Letter of Advice

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Date added: 17-06-26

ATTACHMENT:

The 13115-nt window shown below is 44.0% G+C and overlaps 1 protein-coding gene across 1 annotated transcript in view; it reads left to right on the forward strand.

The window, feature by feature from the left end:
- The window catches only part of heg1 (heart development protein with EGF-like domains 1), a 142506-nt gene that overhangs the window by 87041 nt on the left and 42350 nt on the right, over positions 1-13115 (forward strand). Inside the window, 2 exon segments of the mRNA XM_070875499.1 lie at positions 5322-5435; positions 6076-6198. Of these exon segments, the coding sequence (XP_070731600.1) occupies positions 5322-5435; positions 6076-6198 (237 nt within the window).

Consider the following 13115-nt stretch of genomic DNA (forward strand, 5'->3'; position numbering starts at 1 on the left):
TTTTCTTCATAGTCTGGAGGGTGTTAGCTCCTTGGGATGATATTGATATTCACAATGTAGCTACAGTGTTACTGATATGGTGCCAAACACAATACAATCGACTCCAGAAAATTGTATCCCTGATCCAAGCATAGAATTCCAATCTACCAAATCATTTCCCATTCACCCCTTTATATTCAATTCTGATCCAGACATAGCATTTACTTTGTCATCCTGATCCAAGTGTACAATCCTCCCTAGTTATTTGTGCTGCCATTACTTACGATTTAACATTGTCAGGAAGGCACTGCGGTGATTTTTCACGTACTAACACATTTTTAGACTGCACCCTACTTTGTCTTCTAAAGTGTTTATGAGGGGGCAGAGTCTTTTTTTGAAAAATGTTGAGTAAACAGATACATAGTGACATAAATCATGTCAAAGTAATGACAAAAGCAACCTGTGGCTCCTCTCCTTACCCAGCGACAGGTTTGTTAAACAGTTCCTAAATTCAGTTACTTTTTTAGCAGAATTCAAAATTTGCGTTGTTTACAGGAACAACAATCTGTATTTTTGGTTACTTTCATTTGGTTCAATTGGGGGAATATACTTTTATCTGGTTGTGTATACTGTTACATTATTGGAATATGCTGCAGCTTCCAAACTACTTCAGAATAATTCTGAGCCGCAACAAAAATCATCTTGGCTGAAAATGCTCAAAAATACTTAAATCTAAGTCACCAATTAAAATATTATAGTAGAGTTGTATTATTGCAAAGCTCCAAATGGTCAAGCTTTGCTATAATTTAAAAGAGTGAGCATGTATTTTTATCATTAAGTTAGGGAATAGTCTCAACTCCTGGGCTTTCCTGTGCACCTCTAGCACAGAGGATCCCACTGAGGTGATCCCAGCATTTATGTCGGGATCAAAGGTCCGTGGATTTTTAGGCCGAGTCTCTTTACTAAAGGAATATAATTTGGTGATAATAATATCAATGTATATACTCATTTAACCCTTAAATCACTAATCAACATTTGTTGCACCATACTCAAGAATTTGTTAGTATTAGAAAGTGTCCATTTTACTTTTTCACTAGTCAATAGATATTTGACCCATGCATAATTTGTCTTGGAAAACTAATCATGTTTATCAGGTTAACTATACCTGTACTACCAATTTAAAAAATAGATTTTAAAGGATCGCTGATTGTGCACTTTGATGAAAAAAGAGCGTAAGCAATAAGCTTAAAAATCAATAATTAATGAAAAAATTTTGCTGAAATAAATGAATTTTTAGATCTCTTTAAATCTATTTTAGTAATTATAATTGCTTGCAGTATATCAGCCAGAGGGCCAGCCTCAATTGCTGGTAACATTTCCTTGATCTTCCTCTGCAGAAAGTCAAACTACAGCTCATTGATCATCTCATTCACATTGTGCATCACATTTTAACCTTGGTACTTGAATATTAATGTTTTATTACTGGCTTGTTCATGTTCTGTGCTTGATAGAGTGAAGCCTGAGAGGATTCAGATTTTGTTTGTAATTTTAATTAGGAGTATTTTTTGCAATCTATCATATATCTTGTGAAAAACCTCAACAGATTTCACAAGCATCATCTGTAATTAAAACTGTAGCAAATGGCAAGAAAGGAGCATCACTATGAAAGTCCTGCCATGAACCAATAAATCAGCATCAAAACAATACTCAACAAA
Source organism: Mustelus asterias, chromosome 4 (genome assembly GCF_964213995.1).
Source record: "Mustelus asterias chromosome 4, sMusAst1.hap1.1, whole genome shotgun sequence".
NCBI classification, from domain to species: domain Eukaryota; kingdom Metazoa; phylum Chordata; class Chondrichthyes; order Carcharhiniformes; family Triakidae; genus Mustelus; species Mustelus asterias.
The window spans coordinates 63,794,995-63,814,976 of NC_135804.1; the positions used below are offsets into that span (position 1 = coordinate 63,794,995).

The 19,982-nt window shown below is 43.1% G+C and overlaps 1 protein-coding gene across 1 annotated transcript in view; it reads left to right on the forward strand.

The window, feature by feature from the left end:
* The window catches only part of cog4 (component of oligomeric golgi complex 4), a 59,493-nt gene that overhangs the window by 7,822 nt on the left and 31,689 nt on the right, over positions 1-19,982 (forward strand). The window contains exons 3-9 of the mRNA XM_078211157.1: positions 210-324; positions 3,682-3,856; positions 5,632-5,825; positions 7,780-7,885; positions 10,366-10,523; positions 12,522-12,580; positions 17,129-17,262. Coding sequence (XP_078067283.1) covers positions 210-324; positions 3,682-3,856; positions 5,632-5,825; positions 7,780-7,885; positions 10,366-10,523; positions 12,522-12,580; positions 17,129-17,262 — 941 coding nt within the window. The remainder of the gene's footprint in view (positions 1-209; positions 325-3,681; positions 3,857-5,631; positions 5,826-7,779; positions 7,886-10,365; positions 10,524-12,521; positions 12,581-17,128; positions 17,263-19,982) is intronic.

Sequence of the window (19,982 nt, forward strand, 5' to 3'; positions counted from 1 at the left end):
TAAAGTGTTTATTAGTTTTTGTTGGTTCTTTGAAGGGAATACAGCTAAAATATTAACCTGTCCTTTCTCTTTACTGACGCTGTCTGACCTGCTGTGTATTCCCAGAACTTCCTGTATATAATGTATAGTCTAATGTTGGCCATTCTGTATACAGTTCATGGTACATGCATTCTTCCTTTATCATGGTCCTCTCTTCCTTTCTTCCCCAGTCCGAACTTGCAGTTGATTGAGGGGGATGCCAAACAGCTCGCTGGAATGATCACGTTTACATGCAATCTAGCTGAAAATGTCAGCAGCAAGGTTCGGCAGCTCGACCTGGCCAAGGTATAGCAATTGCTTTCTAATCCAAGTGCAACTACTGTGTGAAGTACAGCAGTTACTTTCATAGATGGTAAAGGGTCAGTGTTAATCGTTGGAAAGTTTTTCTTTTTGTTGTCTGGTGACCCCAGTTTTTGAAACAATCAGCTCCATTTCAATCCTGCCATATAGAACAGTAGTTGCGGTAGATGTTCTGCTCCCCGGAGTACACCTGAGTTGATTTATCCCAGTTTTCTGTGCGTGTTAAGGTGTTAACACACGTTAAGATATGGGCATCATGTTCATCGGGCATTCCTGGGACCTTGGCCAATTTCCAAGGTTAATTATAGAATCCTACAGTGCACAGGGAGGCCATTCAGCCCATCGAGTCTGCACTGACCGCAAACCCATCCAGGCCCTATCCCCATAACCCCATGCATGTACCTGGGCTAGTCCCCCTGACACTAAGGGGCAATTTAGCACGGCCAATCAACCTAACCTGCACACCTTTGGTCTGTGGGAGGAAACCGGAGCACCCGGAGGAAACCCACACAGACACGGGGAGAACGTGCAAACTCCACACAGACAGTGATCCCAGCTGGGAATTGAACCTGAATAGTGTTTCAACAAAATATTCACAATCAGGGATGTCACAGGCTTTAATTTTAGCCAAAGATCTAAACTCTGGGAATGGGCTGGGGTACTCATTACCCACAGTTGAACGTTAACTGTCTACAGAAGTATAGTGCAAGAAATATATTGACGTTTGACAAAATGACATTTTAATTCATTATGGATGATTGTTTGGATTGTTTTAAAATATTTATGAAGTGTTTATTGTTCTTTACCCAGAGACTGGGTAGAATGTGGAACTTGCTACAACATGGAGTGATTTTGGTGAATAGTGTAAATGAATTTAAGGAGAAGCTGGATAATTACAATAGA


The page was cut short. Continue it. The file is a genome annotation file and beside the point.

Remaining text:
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Dear Sir, RE: ADVICE ON ALLEGATIONS MADE AGAINST YOU. We have received your email on17th December 2014 and are now pleased to advise you on the matter. 2.0MATERIAL FACTS 2.1That you had received a document from a man in uniform due to the complaint made against you by the public for causing a nuisance while you are busking at Central Market. 2.2You were instructed to leave KL Sentral by another man in uniform as you were alleged to violate the Legislation of the Railways. 2.3You have made known to us that you received a letter by a group of purity appraising that your music diluting the cultural norms of Malaysia as jazz was American in origin and it assassinating the minds of Malaysian classical music. 2.4You had recorded some of performance in KL Sentral digitally and your recording company had made an arrangement for that music to be released in EP format via iTunes. Subsequently, two musicians claimed that you stole their music as you had plagiarized their tunes for the EP and they are now wanting a share of the profits. 2.5You had received a complaint letter that some viewers of your live performance video in KL Sentral on YouTube had sustained serious personal injury, i.e sprained ankles, bruising and small cuts due to your failure to put the disclaimer not to try the dance at home or in confined space without proper equipment. 2.6That AMRSVT is claiming for loss of profit as they claimed that your performance had attracted the crowd, which made it difficult for other passengers to move around and visit their stalls and shops. 3.0LEGAL ISSUES 3.1Whether there is any permit required to busk? 3.1.1You have mentioned that you had not obtained any permit to perform in Central Market and KL Sentral. In our opinion, a permit is essential to be obtained from the municipal council. In this case, since you perform in the district of Kuala Lumpur, a permit should be obtained from the DBKL. The Early in the year 2013, DBKL has implemented that all street entertainers are required to apply for a permit in order to perform in public. The aim of the permit is to be obtained to regulate the street buskers. Hence, a permit from DBKL is required. 3.1.2Since you had not obtained any permit, no issue on remedy available to you under this issue. 3.2Whether you can be liable for nuisance? 3.2.1You have mentioned that that certain member of the public made a complaint against you for public nuisance. 3.2.2Public nuisance arises when an act materially affects the reasonable comfort and convenience the life of a class of the society. In the case of Majlis Perbandaran Pulau Pinang v Boey Siew Than & Ors [1979] 2 MLJ 127, only a person who has suffered special damage can claim for damages for public nuisance. The Plaintiff has to prove that he has suffered damages or injury over and above the ordinary convenience suffered by the public at large. 3.2.3The followings are to determine the existence of special particular damage: (i) the type or extent of damage is more serious, The Plaintiff must suffer more than what is suffered by other persons who are exposed to the same interference. (ii) The damage must be a direct consequence and is substantial. In the case of Pacific Engineering v Haji Ahmad Rice Mill Ltd [1966] 1 LNS 128, the Plaintiff had proved that they suffered personal discomfort and injury to property thereby satisfying the requirement 'special damage'. An injunction preventing the Defendant from burning rice husks in the compound of their premises was granted. The court held that in action for public nuisance, a Plaintiff may institute proceeding without obtaining prior consent from the Attorney General (AG) if he suffered special damage. 3.2.4If no special damage suffered by any particular individuals, section 8(1) of the Government Proceeding Act 1956 provides that the AG, or two or more persons who have obtained written permission from the AG, may institute a suit in public nuisance for a declaration a injunction or for such other relief as may be appropriate to the circumstances of the case. In Koperasi Pasaraya Malaysia Bd v Uda Holdings Sdn Bhd [2002] MLJU 521, it was held that in action for public nuisance, consent must be first obtained from the AG. 3.2.5 By applying the law to your situation, you have mentioned that the certain member of the public was the AMRSVT who lodged a report against you.They claimed that they suffered loss of profit as your busking had attracted the crowd which made it difficult for other passengers and passerby to move around and visit their stalls and shops. You also mentioned that you managed to get the people to dance for your live performance at KL Sentral. Hence, the allegation of the AMRSVT is in line since your performance fascinated the crowd which caused them to suffer a direct consequence and a substantial damage. Hence, we are of opinion that they might be successful in their action against you. 3.3Whether you can be liable for a violation of railways legislation? 3.3.1According to section 59 (a) of the Railways Act 1991 (RWA), any person who behaves in a disorderly or offensive manner or commits any nuisance on a railway coach or upon any railway premises; or assaults, hinders or obstructs a railway officer in the execution of his duties, shall be guilty of an offence and shall on conviction be liable to a fine not exceeding one thousand ringgit or to imprisonment for a term not exceeding three months or to both. 3.3.2You had mentioned to us that you have managed to attract the crowd and not only that, the crowd even dance when they watched your performance at KL Sentral. As discussed above, your acts may constitute a nuisance to the public. You mentioned that you had refused to leave the place when you were told to by the officer of the KTMB. Hence, we are afraid that you have violated the regulation of the RWA when you committed the act of nuisance and impeded the instruction of the officer to leave the place when he was in the execution of his duties as a railways officer. Hence, you may be exposed to a fine not exceeding one thousand ringgit or to imprisonment for a term not exceeding three months or to both. 3.4Whether the group of that person has right to stop you from playing your music in public as they alleged your music diluting the cultural norms of Malaysia? 3.4.1You have mentioned that you had received a letter from Purity to stop you from playing in public. They alleged your playing diluting the cultural norms of Malaysia because the jazz was American in origin. They also alleged that you are poisoning the minds of the youths by playing unstructured music which is contrary to the rigid structure and discipline of Malaysian classical music. 3.4.2We are advising that until to date, there is no provision under the law or legislative body authorized by the government of Malaysia declaring the technical natured to cultural norms for Malaysia. As far as we concerned, your performance was simply to reach the public with the nature of the music. It may depend on the content of the lyrics. The accusation on influencing the minds and cultural norms of Malaysia and Malaysia classical music cannot stand on its own since jazz music has been accepted in Malaysia without restriction. Hence, we are of view that the Purity has no cause of action against you. 3.5Whether you can be liable for plagiarism as alleged by Mdm Anna Leese & Laniza Achmed? 3.5.1 By virtue of section 13 of the Copyright Act 1987 (CA), in order to establish a claim of copyright infringement the plaintiff need to prove: (1) that the Plaintiff own the copyright in his work; (2) that the Plaintiff work is original; (3) that the defendant copied the work; (4) that there is substantial similarity between the Plaintiff’s work and the defendant's work; and (5) that the part copied by the defendant was a substantial part of the Defendant’s work. 3.5.2 Section 26A of the CA provides once notification of copyright has been recorded in the Register, the onus of disproving that copyright subsists in the work shifts to the alleged infringer. 3.5.3As to requirement (1), Mdm Anna Leese and Laniza Achmed basically acquire the copyright in the song if they have put it into a fixed form, e.g. In writing or in a recording. Registration and other formalities are generally not necessary to acquire the copyright. However, registration of the copyright will come in useful as evidence to show the ownership of the copyright. Hence, if there is notification of copyright has been recorded by them, the onus of disproving that copyright subsists in the work will shift to you. As to the requirement (2), originality simply means that the song must have come from them and that they must have put some effort into it. On to requirement (3) they need to prove to the court that you have access to the music. 'Substantial similarity' in requirement (4) means that there should be a high degree of similarity between the two songs which is more likely to be the result of copying rather than mere coincidence. In considering whether there is substantial similarity, features that are commonplace, and unoriginal are usually disregarded. In Requirement (5) as long as the part the music is distinctive enough that it is recognizable as their song, therefore, that amounts to a substantial part the length does not matter as long it is sufficiently similar and the reasonable people would notice the similarities between the music. We are of opinion that if they are claiming that you had stolen their music is difficult to be proved unless they can prove that they are protected under the law of intellectual property. 3.6Whether you can be liable for the injuries of the YouTube viewers? 3.6.1 You have mentioned that a class action lawsuit filed against you by YouTube viewers from New York who watched the video of your live performance on YouTube and followed suit by dancing in their room sustained serious personal injuries. They claimed that you should put a disclaimer of “Do not try this at home or in a confined space without proper equipment”. 3.6.2 In the case of Palmco Holding Bhd v Sakapp Commodities (M) Sdn Bhd & Ors [1988] 2 MLJ 624, in order to succeed in a representative action, the plaintiff must satisfy three requirements. They are: (1) the plaintiff and those represented by it are members of a class and that these members have a common interest; (2) the plaintiff and those it represents have a common grievance; (3) the relief sought is in its nature beneficial to them all. 3.6.3In the present case, the plaintiffs and those represented by it have satisfied all three requirements hence the representative action of the Plaintiff might be successful. However, the viewer may not have privileges to take action against you because the terms and conditions only apply between you and YouTube. YouTube makes no warranties or representations about the accuracy or completeness of this site's content or the content of any sites linked to this site and assumes no liability or responsibility for any personal injury or conduct of any third party. Therefore, we are in view you will not liable for not inserting the disclaimer in the video. 3.7Whether you are liable for the loss of profit suffered by AMRSVT? 3.7.1 Based on your letter, we have understood that AMRSVT are claiming for loss of profit as they claim that Milo’s busking had attracted them crowd, which made it difficult for other passengers and passerby to move around and visit their stalls and shops in Central Market and KL Sentral. We have understood that AMRSVT is claiming liability from you for loss of profit. Generally, pure economic loss is recoverable under the law. However, the extent of the negligent act should be assessed with caution to determine the liability of the defendant. This means that the company’s claim would depend on (1) whether there is sufficient proximity between the Plaintiff and the Defendant and (2) whether the pure economic loss was reasonably foreseeable as mentioned in the case of Steven Phoa Cheng Loon V Highland Properties Sdn Bhd [2003] 1 MLJ 567. 3.7.2We are of the view that for AMRSVT claims to be successful, the burden of proving such allegations lies on him. Therefore, he must first satisfy the court that there is an appropriate proximity between you and him. An appropriate proximity is determined to see whether it was indeed the act of the defendant that had caused the pure economic loss. As discussed above, you might be liable for nuisance for attracting the crowd to watch your performance. Should AMRSVT prove that there is a negligent act done by you which had caused the pure economic loss to the them. However, if they can prove there is negligence on your part, his claim for damages as a result of his loss of business being affected by your act attracting the crowd however it is too remote and is not foreseeable. It is not foreseeable that such act would have caused loss to their business as the crowd logically would have been their prospect. Thus, this claim may be deemed as too remote. Therefore, it can be said that the claim by AMRSVT might not be successful in his claim unless they can prove otherwise. 4.0CONCLUSION 4.1We shall be pleased to represent you in any legal action filed by the above parties and also to file a defence on your behalf if you wish to take the matters to the court. We hope that our advices are sufficient for your present needs. If you have any further inquiries, please do not hesitate to contact us. Yours sincerely, ……………………………………. (NABILA BINTI MOHD NOORDIN) For and on behalf of Tetuan Haziq Hafidz & Rakan-Rakan.